By anon979408 — On Nov 25, 2014

I am just recently turned 18 and discovered a couple weeks later I have a bicornuate uterus. Ever since I started my periods around age 12 they have been super painful, long, and heavy. I've gone to several doctors before and even the hospital when the pain reached a unbearable point to just be turned away. They all said it was just my period.

Right before I turned 15, my periods changed from three weeks long to anywhere from 7-14 days. The unbearable pain was still there but now every time I start my period I throw up for three or four days straight, always starting within a hour of my period starting. My new doctor made the discovery, but is putting my hystosonogram off for three months. The pain is so unbearable and is making me miss school and I can barely even get out of bed. Help. What can I do for the pain?

By anon965243 — On Aug 11, 2014

I would like to know if a bicornuate uterus and spina bifida occulta commonly come together? (I have both) Thanks.

By anon964902 — On Aug 07, 2014

I have a bicornuate uterus. I discovered this at age 21 from an ultrasound with the pregnancy of my first child.

I have always had an irregular period and after discovering that I have a bicornuate uterus I was wondering if there was a connection.

Thank God everything went well with the pregnancy and delivery of my beautiful daughter. I did have a long labor of 35 hours but got an epidural after 24 hours which worked wonderfully.

By anon957872 — On Jun 23, 2014

Has anyone been told they may have or do have renal problems (kidneys) due to the defect?

By anon957869 — On Jun 23, 2014

I'm being told I may have this defect. I'm just about 40 and am just finding this out. I previously had an ovarian cystectomy to remove a cyst on my ovary due to endometriosis. I've had ultrasounds before and still am just finding out about this now. I went in for ablation surgery two weeks ago and it couldn't be performed due to the two cavities and the wall in between. I don't understand why after all this I'm just learning about this? Most on this site said theirs was discovered by ultrasound but mine was not and my doctor said it doesn't always show up on an ultrasound.

I have had heavy bleeding since my cystectomy surgery in 2008. I've always been regular however. I did not have bad pain or cramps but did have bad back pain during my cycle. I'm being told that I now only have two choices for this condition. (1) Taking a progesterone pill which is some form of hormone therapy. This would suppress my periods or (2) a partial hysterectomy. The second option is what I wanted in the first place. and my OB wouldn't do it for some reason. Ablation was a far as she'd let me go. I never intended to have children and have never been pregnant. My OB said if I had tried to get pregnant before I likely would have found this out earlier. But, after reading everyone's comments, I'm not so sure. I asked why it wasn't discovered during my cystectomy and she said it was because they were above my uterus and couldn't see from that point of view.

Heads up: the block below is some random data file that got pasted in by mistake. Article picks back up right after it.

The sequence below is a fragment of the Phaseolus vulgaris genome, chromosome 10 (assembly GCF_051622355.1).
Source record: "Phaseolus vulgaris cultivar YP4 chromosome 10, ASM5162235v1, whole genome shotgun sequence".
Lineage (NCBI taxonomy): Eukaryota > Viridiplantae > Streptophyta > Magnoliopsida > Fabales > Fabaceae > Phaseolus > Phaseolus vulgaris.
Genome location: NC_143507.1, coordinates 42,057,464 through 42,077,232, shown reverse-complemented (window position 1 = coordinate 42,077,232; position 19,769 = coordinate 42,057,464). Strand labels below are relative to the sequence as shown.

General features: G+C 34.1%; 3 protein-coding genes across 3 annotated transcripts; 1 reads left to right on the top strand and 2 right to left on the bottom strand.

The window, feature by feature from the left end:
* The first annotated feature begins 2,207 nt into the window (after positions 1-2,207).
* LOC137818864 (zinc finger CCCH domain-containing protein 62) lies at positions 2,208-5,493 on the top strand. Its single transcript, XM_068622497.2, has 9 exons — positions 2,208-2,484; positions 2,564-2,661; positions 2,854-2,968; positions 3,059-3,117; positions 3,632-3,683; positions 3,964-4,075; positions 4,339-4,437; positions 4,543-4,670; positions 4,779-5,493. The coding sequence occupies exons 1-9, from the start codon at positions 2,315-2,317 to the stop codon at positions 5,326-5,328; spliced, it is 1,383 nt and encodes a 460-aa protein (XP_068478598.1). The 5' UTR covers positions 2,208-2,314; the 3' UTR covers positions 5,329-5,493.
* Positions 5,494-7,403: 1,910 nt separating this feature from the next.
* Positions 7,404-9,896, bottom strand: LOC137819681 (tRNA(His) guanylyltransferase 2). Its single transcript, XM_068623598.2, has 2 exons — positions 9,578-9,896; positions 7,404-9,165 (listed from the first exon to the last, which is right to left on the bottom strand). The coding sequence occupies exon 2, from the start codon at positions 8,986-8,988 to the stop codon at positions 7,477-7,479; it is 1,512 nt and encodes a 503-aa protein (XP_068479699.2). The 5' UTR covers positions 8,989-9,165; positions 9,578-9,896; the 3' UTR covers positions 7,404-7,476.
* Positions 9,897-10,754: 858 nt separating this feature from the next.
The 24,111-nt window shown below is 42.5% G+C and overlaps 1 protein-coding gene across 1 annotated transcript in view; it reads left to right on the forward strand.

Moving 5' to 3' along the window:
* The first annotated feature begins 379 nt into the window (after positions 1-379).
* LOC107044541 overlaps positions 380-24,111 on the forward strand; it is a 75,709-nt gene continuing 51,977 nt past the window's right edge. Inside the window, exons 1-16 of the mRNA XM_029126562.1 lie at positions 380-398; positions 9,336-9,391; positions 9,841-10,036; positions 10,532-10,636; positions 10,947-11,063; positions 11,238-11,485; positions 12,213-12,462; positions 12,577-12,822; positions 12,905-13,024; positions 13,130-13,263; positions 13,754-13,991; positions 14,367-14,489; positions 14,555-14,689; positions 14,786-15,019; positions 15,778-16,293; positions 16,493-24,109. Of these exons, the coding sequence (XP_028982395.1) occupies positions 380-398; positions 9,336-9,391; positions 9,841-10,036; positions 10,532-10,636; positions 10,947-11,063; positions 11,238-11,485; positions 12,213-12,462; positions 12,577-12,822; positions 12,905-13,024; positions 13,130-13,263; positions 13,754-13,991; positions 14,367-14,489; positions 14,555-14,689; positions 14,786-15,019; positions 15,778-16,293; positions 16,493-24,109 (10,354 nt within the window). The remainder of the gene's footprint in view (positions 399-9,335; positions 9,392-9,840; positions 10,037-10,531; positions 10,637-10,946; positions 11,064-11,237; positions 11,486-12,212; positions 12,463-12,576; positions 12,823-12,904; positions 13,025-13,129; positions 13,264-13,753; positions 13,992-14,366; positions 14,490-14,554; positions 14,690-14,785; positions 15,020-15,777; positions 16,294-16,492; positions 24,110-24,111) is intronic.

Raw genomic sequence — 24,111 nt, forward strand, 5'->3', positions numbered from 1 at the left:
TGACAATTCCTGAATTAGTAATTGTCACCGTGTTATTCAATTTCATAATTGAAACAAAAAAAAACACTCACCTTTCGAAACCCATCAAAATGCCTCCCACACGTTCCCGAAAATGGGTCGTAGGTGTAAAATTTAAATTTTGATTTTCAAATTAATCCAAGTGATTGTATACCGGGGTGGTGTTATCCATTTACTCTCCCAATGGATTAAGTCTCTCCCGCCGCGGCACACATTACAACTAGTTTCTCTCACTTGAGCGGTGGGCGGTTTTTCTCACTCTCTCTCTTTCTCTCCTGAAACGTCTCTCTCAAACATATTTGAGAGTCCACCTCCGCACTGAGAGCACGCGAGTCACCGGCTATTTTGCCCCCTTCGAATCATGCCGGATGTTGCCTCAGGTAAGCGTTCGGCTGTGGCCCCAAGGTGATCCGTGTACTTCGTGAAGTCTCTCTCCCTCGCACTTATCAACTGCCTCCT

Anyway, I'm now on my way to starting the process of getting a hysterectomy. Finally, I will be done with all this!

By anon338325 — On Jun 12, 2013

I'm 34 and have recently learned that I have a bicornuate uterus. I have never been pregnant, but since my periods started when I was 14, they were extremely painful and would last two weeks. They'd also return after two weeks. I was so miserable. They first told me I had a retroverted uterus and that was why I had such painful back pain during my periods.

I was put on birth control on and off through my teens, and while it lessened the bleeding, I still had a lot of pain and was bleeding (somewhat lighter) in between periods. As I grew older, the time between periods grew to three or four weeks, but would last seven to nine days. They were both painful (I could hardly function, the pain was so bad). And the bleeding became even worse.

Recently, I found a doctor who actually took me seriously. She immediately saw something abnormal when she was trying to do my pelvic exam. She sent me for an ultrasound, which diagnosed my bicornuate uterus. And recent bloodwork has found me extremely anemic two and 1/2 weeks after my period. And I also have extremely painful ovulation and spotting in the middle of the month. I feel so miserable.

What I'd like is to get a hysterectomy and have the pain and problems over with. I never intended to have children of my own anyway. I always wanted to adopt. Will doctors even consider doing a hysterectomy for this condition and at my age? Is there anything else that can be done to lessen the pain and excessive bleeding? Between this and my Fibromyalgia and back surgeries over the years, I am always in a state of constant pain, but my periods just make things even worse.

By anon335482 — On May 21, 2013

I got diagnosed with a heart shaped uterus three years ago when I was 16 and suffering with terrible period pain. I had first been diagnosed with cysts on my uterus, then further scans revealed I had a heart-shaped uterus.

I got put on the cerazette pill since I only had the pain when I was on my period, and fortunately for me, this pill stops me having a period so I have no pain. I am worried when I decide to start a family it will be difficult, but using the cerazette pill is helping me cope with the problem at the present moment in time.

Before being given this pill, I was relying on codeine to help me do everyday activities, but I am now pleased to say as soon as I started taking cerazette I have not even opened the packet of codeine the doctor gave me one year ago.

Hopefully starting a family in the future won't be too difficult.

By anon318241 — On Feb 06, 2013